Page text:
Winnipeg scientist who found treatment for devastating illness among Order of Canada inductees
'A great delight,' says 93-year-old who saved lives by developing remedy to the Rh disease
A renowned scientist who helped to effectively wipe out a disease, a tireless advocate for refugees and a retired hockey player are among the Manitobans receiving one of Canada's highest honours.
Eight Manitobans cracked the list of 83 people appointed to the Order of Canada, announced Thursday by Governor General Julie Payette.
The list of distinguished Manitobans includes Marion Lewis, an esteemed medical researcher who made the Rh disease, which afflicted tens of thousands of babies, into an easily treatable and rare condition thanks to her work.
"It is a great surprise and a great delight," Lewis, 93, told CBC Manitoba's Up to Speed host Ismaila Alfa. "I feel quite proud."
'Nothing less I would rather do'
She had just graduated from Gordon Bell High School, in 1943, when she got a job as a medical technician at Winnipeg General Hospital.
The field appealed to her right away. "There is nothing less I would rather do," so much so she was willing to work for $90 a month when the going rate of $125, she explained.
By the next year, she joined the Rh laboratory in Winnipeg which was driven by the single-minded focus of eliminating the disease — a condition in which antibodies in a pregnant woman's blood destroy the baby's blood cells.
The laboratory's work was meticulous — testing blood, evaluating the disease's effect on various ethnic groups and performing autopsies on the babies, according to Lewis's biography on the University of Manitoba website.
The disease isn't common nowadays.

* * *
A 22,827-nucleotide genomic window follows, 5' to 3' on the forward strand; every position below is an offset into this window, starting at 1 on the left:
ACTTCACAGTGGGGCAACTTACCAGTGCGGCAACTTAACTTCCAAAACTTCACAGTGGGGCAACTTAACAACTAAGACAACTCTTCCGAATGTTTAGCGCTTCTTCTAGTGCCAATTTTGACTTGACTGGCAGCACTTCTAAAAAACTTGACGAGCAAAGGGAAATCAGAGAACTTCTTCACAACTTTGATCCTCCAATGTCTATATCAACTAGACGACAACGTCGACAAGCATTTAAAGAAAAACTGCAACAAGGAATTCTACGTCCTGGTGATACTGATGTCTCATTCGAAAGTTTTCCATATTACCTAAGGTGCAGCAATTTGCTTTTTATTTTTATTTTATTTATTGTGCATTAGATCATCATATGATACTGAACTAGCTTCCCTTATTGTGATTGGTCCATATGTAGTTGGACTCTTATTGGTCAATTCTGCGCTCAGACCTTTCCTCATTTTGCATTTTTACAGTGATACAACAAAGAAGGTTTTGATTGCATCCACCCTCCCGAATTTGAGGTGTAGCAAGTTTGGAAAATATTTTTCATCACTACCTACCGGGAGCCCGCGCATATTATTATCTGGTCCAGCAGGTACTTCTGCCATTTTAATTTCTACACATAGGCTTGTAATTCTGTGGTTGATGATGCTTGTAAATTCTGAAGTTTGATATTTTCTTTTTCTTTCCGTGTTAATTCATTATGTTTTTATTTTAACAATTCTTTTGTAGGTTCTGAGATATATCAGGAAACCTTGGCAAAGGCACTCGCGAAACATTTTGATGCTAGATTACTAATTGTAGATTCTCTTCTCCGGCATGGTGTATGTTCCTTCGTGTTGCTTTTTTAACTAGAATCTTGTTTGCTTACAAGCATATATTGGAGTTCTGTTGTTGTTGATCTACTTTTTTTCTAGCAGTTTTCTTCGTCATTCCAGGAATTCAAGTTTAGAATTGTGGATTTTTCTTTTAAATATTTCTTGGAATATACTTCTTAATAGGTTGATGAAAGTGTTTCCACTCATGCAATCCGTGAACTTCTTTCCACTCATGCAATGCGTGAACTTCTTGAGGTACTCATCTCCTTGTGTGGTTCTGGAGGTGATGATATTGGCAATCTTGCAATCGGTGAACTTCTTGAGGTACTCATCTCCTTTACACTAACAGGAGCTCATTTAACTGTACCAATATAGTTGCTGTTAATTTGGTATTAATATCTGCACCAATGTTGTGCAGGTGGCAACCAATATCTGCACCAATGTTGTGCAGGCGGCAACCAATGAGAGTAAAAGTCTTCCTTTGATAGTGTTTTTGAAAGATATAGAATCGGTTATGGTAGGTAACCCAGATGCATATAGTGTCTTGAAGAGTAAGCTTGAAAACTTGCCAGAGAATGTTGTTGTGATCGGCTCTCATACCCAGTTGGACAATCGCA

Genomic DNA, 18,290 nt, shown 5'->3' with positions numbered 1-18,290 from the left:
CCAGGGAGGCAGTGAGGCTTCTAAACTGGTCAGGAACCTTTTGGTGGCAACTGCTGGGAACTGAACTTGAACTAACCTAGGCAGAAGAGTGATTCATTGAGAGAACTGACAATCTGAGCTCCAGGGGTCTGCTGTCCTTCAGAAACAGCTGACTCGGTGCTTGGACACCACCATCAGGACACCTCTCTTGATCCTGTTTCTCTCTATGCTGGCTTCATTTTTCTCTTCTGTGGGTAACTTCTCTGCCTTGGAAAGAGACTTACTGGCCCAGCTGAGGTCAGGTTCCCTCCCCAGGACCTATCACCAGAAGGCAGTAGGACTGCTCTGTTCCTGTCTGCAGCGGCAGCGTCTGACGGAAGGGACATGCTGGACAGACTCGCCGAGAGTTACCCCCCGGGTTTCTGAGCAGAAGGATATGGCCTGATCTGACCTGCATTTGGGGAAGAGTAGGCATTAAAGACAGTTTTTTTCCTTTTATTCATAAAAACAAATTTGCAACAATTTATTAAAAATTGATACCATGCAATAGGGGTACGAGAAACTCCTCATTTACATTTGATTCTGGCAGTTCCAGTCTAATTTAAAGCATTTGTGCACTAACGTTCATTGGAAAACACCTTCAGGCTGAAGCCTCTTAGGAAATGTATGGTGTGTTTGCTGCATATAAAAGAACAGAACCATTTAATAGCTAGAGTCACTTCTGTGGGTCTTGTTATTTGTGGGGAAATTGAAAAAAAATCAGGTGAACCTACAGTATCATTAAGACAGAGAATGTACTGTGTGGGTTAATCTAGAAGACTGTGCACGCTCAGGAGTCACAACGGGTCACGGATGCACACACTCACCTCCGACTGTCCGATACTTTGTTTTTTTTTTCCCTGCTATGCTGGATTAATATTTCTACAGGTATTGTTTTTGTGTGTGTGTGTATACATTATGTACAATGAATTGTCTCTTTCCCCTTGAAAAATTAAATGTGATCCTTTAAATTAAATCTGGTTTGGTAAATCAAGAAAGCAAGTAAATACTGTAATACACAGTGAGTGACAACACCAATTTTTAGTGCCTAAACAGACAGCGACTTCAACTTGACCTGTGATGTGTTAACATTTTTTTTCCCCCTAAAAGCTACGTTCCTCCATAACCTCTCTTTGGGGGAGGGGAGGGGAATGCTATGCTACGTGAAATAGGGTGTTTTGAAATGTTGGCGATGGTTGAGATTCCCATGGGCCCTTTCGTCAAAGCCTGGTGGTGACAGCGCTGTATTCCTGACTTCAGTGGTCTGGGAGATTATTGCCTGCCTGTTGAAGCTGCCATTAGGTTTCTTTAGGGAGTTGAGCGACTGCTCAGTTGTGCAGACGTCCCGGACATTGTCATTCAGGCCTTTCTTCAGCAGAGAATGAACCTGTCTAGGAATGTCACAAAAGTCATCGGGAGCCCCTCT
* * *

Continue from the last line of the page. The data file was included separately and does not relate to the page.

The laboratory's work, as Lewis put it, was "the beginning of the idea of prevention," she said Tuesday.
"Once that was done, there's really nothing more [to do] in the field and I moved into working in human genetics and gene mapping."
She is being celebrated "for her inexhaustible devotion to research and for her seminal contributions to the prevention and treatment of Rh disease," a statement from Payette's office said.
Lewis was inducted as an officer into the Order of Canada, along with Lotfollah Shafai, also of Winnipeg, for his contributions to the fields of electromagnetics and antenna and satellite development.
Six Manitobans were appointed as members of the Order of Canada.
Former NHL player Reggie Leach, who won the Stanely Cup with the Philadelphia Flyers in the mid-1970s, is being commemorated for his contributions to hockey and promoting the role of sport in building healthy communities. Leach, who grew up in Riverton, Man., regularly speaks to Indigenous youth about his life and beating alcoholism.
Tom Denton, executive director position at Hospitality House Refugee Ministry, has been appointed for championing the rights of refugees. He has been called "the godfather of the refugee settlement sector in Canada," U of M's website says.
Other Manitobans joining the honour roll are Patrick Crawford, for his contributions to dentistry; Mark Godden, for his work as a dancer and choreographer; David McLean, for his mastery of Delta and Chicago blues, and for giving back to Canadian musicians; and John Wade, for advocating patient safety in health care.
With files from Ismaila Alfa